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Eight Bottlenecks to be Removed for Success of ‘Make in India’ Drive

Published: 22nd October 2014 06:00 AM  |   Last Updated: 22nd October 2014 06:00 AM   |  A+A-

NEW DELHI: The Centre has identified eight bottlenecks in the system which need to be removed to ensure the success of Modi’s “Make in India” campaign. The government conducted a detailed exercise to identify the sectors where reforms are required immediately after Modi last month launched the campaign, rolling out a red carpet for Indian and foreign companies to encourage manufacturing.

Department of Industrial Policy & Promotion Secretary (DIPP) Amitabh Kant on Tuesday held a high-level inter-ministerial meeting to discuss the modalities before the government embarks on its ambitious agenda of reforming regulatory processes and improving India’s position in the ease-of-doing-business index from its current 134th rank to the top 50.  The eight bottlenecks identified by the DIPP are related to starting a business, getting construction permits, electricity connection, registering property, paying taxes, trading across the borders, enforcing contracts and resolving insolvency.

“These reforms can be pushed only through continuous consultation, sharing of ideas and extended partnership among the departments and ministries,” DIPP Additional Secretary Shatrughna Singh said.

Starting a business in India now requires 12 procedures and at least 27 days. The reforms will usher in a one-stop mechanism for the registration processes required under all labour laws, similar to the systems in Malaysia and Singapore.

“Globally, New Zealand is the best performer in the ‘starting business’ rankings. It takes less than a day to start a business in New Zealand,” the DIPP said. The most important reform that the DIPP has proposed is in taxes. On an average, firms make 32 tax payments a year, spend 243 hours a year filing, preparing and paying taxes, and pay total taxes amounting to 62.8 percent of profits whereas in the UAE it takes only 12 hours per year and the taxes are just 14.9 percent of profits.

The DIPP has asked the Ministry of Finance to reduce the number of taxes and the frequency of payments, and to allow the online payment of taxes and the consolidation of filings.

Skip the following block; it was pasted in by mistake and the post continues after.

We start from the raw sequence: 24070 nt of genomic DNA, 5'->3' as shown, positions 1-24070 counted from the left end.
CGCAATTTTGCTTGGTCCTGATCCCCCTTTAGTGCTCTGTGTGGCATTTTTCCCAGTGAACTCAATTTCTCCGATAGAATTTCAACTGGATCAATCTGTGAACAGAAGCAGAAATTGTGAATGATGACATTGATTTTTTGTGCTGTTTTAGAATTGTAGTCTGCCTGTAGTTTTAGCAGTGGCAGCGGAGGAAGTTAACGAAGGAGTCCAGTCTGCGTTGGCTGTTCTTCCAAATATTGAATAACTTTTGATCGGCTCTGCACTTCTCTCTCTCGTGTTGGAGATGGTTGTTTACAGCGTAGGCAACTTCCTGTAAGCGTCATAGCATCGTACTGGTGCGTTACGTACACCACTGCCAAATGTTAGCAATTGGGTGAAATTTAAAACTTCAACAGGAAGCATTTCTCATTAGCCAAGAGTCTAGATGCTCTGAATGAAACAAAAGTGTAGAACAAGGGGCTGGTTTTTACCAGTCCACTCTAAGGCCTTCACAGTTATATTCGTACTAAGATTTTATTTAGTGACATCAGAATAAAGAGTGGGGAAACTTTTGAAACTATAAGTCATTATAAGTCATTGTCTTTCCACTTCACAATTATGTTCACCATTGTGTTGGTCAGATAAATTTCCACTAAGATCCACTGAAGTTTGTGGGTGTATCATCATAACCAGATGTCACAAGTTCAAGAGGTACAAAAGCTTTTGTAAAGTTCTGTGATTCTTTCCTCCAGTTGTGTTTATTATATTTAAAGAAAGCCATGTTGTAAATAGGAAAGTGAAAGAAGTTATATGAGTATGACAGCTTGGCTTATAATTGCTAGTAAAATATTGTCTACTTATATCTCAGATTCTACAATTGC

“Expedite the implementation of the Direct Tax Code (DTC) and Goods and Service Tax (GST) and the simplification of VAT refund,” the DIPP letter stated. Even to get construction permits, companies need to deal with 35 procedures which takes a minimum of 168 days whereas the whole process is completed within 26 days in Hong Kong and China.

Also, the DIPP has asked the Ministry of Urban Development to streamline the building laws at the national and state levels by removing overlapping or contradictory building bylaws. States and local authorities are asked to evolve a composite online application process and to introduce a one-stop shop to improve coordination.

“India stands at 182 among 189 economies on the ease of dealing with construction permission,” the document states. Getting an electricity connection for a company requires seven procedures and takes a minimum of 67 days. The government wants the whole process to be cleared within 14 days.

The government also wants to simplify the process of registering properties which requires five procedures and 44 days. It has proposed online registration of properties with onsite physical verification, similar to the issuance of passports. The government also wants to increase exports and imports by reducing the number of documents required and has asked the Directorate General of Foreign Trade to allow electronic submission and processing for custom declaration. For insolvency cases, it has decided to introduce a single law.

“During the launch of “Make in India” campaign, the PM had announced that the government would initiate measures to improve India’s position in the ease-of- doing-business index and bring it from the present 134th rank into the top 50. To achieve this, the government of India along with state governments will have to initiate a series of radical measures on a war footing,”  the DIPP letter adds.

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